And I heard from The Man, himself. Ron Simoncini. In a series of emails, he assured me that I was, first, terribly wrong. Next, that I was a backward individual trying to force Hoboken into a stone-age existence of, I guess, less obscene developer profiteering. Finally, he assured me that he had virtually everyone's support and smugly, if oddly, declared that I had done so much to help his cause by opposing it that he wished he had recruited me earlier. I didn't hear from him after the amendment was defeated.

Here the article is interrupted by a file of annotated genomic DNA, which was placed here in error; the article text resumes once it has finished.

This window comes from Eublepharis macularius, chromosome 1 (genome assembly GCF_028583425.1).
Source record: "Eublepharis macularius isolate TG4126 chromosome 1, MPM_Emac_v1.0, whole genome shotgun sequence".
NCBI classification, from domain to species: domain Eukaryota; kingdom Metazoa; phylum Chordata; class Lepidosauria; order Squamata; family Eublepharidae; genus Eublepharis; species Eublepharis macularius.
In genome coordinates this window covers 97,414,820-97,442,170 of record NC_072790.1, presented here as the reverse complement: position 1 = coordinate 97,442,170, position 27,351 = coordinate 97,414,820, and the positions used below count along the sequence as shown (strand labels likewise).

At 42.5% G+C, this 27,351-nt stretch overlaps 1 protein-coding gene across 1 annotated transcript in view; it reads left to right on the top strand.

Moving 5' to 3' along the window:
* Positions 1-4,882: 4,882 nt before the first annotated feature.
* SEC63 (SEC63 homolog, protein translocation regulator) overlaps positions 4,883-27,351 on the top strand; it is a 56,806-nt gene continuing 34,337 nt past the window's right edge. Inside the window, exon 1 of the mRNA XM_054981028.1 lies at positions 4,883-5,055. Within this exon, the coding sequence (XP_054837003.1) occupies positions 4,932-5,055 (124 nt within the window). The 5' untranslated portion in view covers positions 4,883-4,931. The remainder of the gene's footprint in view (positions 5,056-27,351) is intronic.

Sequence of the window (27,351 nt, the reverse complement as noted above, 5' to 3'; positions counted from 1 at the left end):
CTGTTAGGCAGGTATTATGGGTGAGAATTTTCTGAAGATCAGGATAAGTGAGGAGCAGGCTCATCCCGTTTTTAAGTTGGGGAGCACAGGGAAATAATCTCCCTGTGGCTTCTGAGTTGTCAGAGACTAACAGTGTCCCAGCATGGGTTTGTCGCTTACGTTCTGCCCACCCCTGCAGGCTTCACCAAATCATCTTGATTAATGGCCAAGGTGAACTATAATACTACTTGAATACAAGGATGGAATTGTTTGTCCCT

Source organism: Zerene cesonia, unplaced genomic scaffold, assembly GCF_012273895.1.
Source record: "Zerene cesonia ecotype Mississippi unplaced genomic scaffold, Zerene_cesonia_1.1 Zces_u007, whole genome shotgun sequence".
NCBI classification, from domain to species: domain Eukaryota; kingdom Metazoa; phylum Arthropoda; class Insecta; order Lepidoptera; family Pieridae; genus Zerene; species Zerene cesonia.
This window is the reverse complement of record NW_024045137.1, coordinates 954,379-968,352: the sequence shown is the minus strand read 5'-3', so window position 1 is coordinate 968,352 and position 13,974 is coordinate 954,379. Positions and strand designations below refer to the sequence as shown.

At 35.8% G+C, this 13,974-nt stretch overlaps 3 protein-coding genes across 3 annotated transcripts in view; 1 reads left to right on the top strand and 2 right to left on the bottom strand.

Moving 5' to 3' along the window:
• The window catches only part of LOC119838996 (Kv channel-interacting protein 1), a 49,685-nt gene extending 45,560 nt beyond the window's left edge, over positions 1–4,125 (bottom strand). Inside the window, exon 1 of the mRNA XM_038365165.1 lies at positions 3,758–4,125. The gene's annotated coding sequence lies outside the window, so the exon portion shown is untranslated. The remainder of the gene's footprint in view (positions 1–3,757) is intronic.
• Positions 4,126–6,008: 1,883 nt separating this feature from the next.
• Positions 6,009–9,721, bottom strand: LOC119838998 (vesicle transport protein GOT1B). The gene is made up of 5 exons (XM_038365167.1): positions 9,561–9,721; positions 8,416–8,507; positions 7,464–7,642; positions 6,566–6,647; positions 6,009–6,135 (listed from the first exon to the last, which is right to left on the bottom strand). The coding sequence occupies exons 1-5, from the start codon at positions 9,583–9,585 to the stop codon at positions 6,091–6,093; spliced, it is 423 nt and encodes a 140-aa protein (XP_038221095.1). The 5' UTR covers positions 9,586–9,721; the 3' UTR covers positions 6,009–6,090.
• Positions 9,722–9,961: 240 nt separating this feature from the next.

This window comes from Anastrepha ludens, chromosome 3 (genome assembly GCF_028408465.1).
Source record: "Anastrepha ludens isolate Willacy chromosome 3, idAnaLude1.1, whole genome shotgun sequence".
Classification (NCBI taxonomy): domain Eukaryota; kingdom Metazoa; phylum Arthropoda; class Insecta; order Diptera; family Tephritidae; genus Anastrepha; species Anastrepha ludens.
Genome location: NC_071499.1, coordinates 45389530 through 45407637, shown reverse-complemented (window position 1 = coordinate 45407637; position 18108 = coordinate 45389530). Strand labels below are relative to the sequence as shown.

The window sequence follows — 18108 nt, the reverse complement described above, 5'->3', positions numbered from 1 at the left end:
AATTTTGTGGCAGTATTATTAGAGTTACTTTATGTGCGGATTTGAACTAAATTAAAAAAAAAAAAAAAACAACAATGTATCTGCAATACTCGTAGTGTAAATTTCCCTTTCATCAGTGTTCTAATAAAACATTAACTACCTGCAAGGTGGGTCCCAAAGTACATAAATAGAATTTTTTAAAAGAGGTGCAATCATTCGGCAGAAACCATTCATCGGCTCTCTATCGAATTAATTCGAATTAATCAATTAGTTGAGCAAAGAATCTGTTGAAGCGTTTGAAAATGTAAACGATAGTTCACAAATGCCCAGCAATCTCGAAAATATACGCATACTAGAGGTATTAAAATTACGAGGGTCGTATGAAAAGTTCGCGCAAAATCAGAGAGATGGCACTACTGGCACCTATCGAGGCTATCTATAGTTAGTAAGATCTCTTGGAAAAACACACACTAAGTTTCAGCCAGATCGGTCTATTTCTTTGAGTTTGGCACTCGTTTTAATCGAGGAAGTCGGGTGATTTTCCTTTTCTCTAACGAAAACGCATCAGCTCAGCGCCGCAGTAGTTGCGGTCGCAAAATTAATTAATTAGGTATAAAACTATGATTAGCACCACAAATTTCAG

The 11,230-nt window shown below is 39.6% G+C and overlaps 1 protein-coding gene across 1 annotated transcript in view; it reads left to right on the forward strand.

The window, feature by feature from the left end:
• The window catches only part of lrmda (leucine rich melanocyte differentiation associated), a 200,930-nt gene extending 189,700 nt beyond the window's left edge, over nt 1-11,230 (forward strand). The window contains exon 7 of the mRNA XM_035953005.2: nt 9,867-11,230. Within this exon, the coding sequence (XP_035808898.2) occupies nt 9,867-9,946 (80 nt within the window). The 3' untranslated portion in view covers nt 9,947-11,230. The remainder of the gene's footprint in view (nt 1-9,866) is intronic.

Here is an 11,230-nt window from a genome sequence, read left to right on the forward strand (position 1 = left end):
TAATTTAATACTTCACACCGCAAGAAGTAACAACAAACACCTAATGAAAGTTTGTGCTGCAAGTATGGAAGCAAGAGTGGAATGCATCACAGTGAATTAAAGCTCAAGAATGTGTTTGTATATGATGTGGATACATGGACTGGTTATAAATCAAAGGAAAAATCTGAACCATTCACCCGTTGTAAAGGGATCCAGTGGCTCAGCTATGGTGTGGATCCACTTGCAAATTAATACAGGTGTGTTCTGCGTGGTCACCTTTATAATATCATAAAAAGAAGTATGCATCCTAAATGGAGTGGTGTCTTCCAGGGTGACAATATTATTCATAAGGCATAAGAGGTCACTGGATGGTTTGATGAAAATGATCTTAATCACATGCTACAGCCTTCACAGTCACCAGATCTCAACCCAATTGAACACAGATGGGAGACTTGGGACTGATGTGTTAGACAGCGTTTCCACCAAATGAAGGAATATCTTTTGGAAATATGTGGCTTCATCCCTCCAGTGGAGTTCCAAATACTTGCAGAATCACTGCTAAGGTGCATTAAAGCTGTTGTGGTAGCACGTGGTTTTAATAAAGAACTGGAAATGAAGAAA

When I first heard Mr. Simoncini's name, I had pictured some poor schlub living in his basement, trying to put food on the family table, toiling late into the night to organize his beleaguered legion of suffering democracy-be-damned disciples oppressed by the Elite Renting Class while a Wall Street whippersnapper occupied his upper three floors, lighting cigars and snorting cocaine with an endless supply of Ben Franklins while callously boasting of the artificially depressed rent which made it all possible. Was I an ingrate who didn't appreciate Mr. Simoncini's vision of a Hoboken composed exclusively of landlords and market-raters? Could I have been wrong? Hi Ho Silver, away! To cyberspace, that vast and fascinating tidbit repository where you can find out exactly how fat or famous your high school prom date has become! Could it hold some clues for me?